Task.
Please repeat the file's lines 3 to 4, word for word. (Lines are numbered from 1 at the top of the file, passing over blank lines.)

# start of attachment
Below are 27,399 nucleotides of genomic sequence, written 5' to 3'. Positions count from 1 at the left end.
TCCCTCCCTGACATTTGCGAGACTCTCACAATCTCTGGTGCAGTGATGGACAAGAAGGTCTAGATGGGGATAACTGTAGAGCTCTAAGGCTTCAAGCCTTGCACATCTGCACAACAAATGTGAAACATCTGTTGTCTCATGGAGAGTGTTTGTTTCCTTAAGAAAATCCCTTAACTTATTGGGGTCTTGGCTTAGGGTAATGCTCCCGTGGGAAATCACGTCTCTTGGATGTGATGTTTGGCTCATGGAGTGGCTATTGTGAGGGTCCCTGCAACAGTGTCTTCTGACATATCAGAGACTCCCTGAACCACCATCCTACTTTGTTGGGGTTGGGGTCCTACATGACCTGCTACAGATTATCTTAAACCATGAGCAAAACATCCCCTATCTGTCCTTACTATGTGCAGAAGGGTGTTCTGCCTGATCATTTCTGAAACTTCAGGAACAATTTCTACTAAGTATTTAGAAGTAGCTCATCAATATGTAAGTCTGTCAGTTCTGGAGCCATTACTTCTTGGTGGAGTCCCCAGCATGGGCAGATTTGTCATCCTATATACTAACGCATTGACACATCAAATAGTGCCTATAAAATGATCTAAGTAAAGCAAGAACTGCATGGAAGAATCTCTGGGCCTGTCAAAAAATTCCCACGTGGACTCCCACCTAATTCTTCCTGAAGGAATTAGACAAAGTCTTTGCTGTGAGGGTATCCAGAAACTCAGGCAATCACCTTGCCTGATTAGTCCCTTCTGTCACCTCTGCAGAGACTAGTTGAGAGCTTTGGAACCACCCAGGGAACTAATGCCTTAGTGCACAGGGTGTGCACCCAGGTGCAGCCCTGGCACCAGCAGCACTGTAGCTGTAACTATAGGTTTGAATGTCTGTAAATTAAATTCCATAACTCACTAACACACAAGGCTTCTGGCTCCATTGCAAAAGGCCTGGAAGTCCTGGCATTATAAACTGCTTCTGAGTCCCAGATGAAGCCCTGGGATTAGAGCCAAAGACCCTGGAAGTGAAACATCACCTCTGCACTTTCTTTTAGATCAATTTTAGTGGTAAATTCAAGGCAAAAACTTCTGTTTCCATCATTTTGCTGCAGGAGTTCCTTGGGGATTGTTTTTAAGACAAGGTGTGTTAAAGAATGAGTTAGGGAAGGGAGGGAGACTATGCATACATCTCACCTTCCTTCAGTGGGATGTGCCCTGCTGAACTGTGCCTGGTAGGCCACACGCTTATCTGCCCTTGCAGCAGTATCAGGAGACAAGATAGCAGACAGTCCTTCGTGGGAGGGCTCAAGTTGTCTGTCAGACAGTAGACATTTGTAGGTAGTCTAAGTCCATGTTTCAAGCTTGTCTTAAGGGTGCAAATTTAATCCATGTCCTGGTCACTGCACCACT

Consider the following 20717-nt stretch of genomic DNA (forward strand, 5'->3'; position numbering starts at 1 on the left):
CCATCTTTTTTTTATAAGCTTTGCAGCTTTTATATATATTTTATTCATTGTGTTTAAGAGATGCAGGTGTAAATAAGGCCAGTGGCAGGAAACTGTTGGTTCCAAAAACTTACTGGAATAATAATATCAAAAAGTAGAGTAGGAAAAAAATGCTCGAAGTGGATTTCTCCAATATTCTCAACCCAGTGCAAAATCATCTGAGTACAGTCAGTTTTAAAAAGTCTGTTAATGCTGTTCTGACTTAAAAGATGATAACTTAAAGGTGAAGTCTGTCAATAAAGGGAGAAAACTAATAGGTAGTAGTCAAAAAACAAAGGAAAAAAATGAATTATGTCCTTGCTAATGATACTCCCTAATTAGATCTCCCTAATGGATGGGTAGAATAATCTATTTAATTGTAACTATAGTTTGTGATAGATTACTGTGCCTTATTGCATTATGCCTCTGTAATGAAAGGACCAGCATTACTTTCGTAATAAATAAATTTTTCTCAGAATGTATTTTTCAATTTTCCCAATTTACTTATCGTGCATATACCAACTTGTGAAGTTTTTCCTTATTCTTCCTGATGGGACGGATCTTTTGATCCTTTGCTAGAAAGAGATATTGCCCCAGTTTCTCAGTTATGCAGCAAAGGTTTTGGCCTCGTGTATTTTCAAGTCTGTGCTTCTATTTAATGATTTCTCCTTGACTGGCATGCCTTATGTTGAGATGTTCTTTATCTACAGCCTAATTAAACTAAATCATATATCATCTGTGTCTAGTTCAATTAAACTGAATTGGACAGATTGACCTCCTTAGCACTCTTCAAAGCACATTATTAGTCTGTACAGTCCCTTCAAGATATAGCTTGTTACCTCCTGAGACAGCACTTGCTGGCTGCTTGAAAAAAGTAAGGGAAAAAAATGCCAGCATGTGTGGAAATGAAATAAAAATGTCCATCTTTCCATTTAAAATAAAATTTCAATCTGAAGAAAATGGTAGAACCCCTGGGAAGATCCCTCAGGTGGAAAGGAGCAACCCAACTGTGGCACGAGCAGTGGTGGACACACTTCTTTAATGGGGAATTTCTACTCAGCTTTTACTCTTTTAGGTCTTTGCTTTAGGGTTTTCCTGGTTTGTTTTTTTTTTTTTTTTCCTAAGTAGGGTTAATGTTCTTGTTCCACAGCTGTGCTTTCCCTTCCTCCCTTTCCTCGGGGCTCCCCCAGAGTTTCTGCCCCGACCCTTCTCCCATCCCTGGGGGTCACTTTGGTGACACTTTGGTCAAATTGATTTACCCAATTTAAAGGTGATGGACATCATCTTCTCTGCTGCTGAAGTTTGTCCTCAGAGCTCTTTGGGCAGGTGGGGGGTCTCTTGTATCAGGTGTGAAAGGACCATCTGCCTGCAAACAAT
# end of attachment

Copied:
Consider the following 20717-nt stretch of genomic DNA (forward strand, 5'->3'; position numbering starts at 1 on the left):
CCATCTTTTTTTTATAAGCTTTGCAGCTTTTATATATATTTTATTCATTGTGTTTAAGAGATGCAGGTGTAAATAAGGCCAGTGGCAGGAAACTGTTGGTTCCAAAAACTTACTGGAATAATAATATCAAAAAGTAGAGTAGGAAAAAAATGCTCGAAGTGGATTTCTCCAATATTCTCAACCCAGTGCAAAATCATCTGAGTACAGTCAGTTTTAAAAAGTCTGTTAATGCTGTTCTGACTTAAAAGATGATAACTTAAAGGTGAAGTCTGTCAATAAAGGGAGAAAACTAATAGGTAGTAGTCAAAAAACAAAGGAAAAAAATGAATTATGTCCTTGCTAATGATACTCCCTAATTAGATCTCCCTAATGGATGGGTAGAATAATCTATTTAATTGTAACTATAGTTTGTGATAGATTACTGTGCCTTATTGCATTATGCCTCTGTAATGAAAGGACCAGCATTACTTTCGTAATAAATAAATTTTTCTCAGAATGTATTTTTCAATTTTCCCAATTTACTTATCGTGCATATACCAACTTGTGAAGTTTTTCCTTATTCTTCCTGATGGGACGGATCTTTTGATCCTTTGCTAGAAAGAGATATTGCCCCAGTTTCTCAGTTATGCAGCAAAGGTTTTGGCCTCGTGTATTTTCAAGTCTGTGCTTCTATTTAATGATTTCTCCTTGACTGGCATGCCTTATGTTGAGATGTTCTTTATCTACAGCCTAATTAAACTAAATCATATATCATCTGTGTCTAGTTCAATTAAACTGAATTGGACAGATTGACCTCCTTAGCACTCTTCAAAGCACATTATTAGTCTGTACAGTCCCTTCAAGATATAGCTTGTTACCTCCTGAGACAGCACTTGCTGGCTGCTTGAAAAAAGTAAGGGAAAAAAATGCCAGCATGTGTGGAAATGAAATAAAAATGTCCATCTTTCCATTTAAAATAAAATTTCAATCTGAAGAAAATGGTAGAACCCCTGGGAAGATCCCTCAGGTGGAAAGGAGCAACCCAACTGTGGCACGAGCAGTGGTGGACACACTTCTTTAATGGGGAATTTCTACTCAGCTTTTACTCTTTTAGGTCTTTGCTTTAGGGTTTTCCTGGTTTGTTTTTTTTTTTTTTTTCCTAAGTAGGGTTAATGTTCTTGTTCCACAGCTGTGCTTTCCCTTCCTCCCTTTCCTCGGGGCTCCCCCAGAGTTTCTGCCCCGACCCTTCTCCCATCCCTGGGGGTCACTTTGGTGACACTTTGGTCAAATTGATTTACCCAATTTAAAGGTGATGGACATCATCTTCTCTGCTGCTGAAGTTTGTCCTCAGAGCTCTTTGGGCAGGTGGGGGGTCTCTTGTATCAGGTGTGAAAGGACCATCTGCCTGCAAACAAT